Palm, Inc.has just announced an agreement that will allow this company to keep using Palm OS Garnet in its handhelds and smartphones for many years. This company has just announced a perpetual license agreement with Access Systems (formerly PalmSource) for the source code for Palm OS Garnet.
As Palm now has the rights to use as well as make changes to this version of the Palm OS, several statements in today’s announcement make it clear that it is Palm’s intention to restart development on Garnet, which stopped last year under Access/PalmSource.
For example, Mark Bercow, senior vice president of business development at Palm, said, "This agreement gives Palm increased ability to innovate on the Palm OS Garnet base, and to effectively differentiate Palm products long into the future."
Palm will retain ownership rights to any improvements it makes.
Whatever changes are made to Garnet, Palm is committed to not breaking backward software compatibility. The company plans to ensure that applications now compatible with Palm OS Garnet will operate with little or no modification in future Palm products that employ Garnet as the company makes improvements to it over time.
"We value the Palm OS development community, and are very committed to our loyal base of Palm OS customers, all of whom will benefit from the agreement just concluded with Access," said Bercow.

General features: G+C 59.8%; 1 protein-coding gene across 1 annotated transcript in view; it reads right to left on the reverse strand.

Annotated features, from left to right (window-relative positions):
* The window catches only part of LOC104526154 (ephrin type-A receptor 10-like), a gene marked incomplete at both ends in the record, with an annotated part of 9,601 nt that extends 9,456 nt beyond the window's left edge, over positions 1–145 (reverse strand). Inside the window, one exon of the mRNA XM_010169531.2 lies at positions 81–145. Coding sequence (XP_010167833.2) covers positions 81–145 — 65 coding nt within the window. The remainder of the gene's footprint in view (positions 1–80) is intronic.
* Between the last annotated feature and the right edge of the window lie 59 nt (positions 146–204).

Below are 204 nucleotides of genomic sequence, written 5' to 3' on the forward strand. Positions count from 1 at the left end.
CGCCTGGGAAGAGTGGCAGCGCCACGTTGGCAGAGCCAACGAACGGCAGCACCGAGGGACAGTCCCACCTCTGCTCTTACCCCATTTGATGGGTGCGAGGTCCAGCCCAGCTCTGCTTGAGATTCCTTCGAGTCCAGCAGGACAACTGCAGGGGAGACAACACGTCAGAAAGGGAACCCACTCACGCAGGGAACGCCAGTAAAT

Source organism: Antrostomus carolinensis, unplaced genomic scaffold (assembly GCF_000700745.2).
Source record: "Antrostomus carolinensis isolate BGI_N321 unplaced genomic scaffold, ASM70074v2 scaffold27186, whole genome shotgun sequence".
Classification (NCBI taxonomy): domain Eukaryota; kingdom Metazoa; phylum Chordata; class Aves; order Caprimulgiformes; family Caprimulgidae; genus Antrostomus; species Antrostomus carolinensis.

A Hint of the Future?
The new agreement gives Palm flexibility to use Palm OS Garnet in whole or in part in any Palm product, and together with any other system technologies.
The fact that Palm pointed this out in today’s announcement suggests that it might be intending to release devices that offer multiple operating system options. Or it could be considering Windows Mobile-based models that can run Palm OS applications in an emulator mode.
Still Committed to Windows Mobile
Despite the fact that Palm has made it clear that it will continue to use Palm OS Garnet for the foreseeable future, this won’t be its only operating system.
The company made it clear today that it will continue to offer smartphones running Windows Mobile 5.0 for Pocket PC, which it licenses from Microsoft.
What Does this Mean for Access?
For the perpetual license agreement to Palm OS Garnet, Palm will give Access a total of $44 million, which will be paid in the next three month. This single payment eliminates the requirement for Palm to pay continuing royalties over the coming years.
Although the cash infusion will surely be welcome, today’s announcement is further proof that Palm has little interest in ALP, the new operating system being developed by Access.
But it should be made clear that Palm does not have an exclusive license to Palm OS Garnet. Other licensees can continue to use it in their handhelds and smartphones, generating additional revenue for Access.